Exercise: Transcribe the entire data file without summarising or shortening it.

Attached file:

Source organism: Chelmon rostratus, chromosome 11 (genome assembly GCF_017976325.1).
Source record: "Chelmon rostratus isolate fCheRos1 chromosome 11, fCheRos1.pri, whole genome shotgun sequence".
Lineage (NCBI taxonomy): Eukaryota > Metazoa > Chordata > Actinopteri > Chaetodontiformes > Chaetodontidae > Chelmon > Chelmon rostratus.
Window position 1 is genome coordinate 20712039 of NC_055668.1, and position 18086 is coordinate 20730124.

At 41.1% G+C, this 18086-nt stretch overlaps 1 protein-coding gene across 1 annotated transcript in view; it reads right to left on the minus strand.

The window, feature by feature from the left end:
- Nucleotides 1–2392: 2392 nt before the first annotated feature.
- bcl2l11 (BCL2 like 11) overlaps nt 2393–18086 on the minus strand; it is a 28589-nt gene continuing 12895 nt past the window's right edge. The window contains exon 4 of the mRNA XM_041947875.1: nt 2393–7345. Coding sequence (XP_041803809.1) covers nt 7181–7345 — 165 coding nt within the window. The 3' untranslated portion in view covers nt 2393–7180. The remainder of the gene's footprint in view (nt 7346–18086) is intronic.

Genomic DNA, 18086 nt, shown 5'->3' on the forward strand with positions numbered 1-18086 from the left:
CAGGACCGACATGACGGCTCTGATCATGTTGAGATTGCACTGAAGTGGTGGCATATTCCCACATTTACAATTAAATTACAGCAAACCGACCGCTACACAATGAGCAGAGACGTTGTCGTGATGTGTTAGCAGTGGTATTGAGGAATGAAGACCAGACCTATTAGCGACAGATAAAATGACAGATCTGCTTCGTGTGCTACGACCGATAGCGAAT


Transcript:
Source organism: Chelmon rostratus, chromosome 11 (genome assembly GCF_017976325.1).
Source record: "Chelmon rostratus isolate fCheRos1 chromosome 11, fCheRos1.pri, whole genome shotgun sequence".
Lineage (NCBI taxonomy): Eukaryota > Metazoa > Chordata > Actinopteri > Chaetodontiformes > Chaetodontidae > Chelmon > Chelmon rostratus.
Window position 1 is genome coordinate 20712039 of NC_055668.1, and position 18086 is coordinate 20730124.

At 41.1% G+C, this 18086-nt stretch overlaps 1 protein-coding gene across 1 annotated transcript in view; it reads right to left on the minus strand.

The window, feature by feature from the left end:
- Nucleotides 1–2392: 2392 nt before the first annotated feature.
- bcl2l11 (BCL2 like 11) overlaps nt 2393–18086 on the minus strand; it is a 28589-nt gene continuing 12895 nt past the window's right edge. The window contains exon 4 of the mRNA XM_041947875.1: nt 2393–7345. Coding sequence (XP_041803809.1) covers nt 7181–7345 — 165 coding nt within the window. The 3' untranslated portion in view covers nt 2393–7180. The remainder of the gene's footprint in view (nt 7346–18086) is intronic.

Genomic DNA, 18086 nt, shown 5'->3' on the forward strand with positions numbered 1-18086 from the left:
CAGGACCGACATGACGGCTCTGATCATGTTGAGATTGCACTGAAGTGGTGGCATATTCCCACATTTACAATTAAATTACAGCAAACCGACCGCTACACAATGAGCAGAGACGTTGTCGTGATGTGTTAGCAGTGGTATTGAGGAATGAAGACCAGACCTATTAGCGACAGATAAAATGACAGATCTGCTTCGTGTGCTACGACCGATAGCGAAT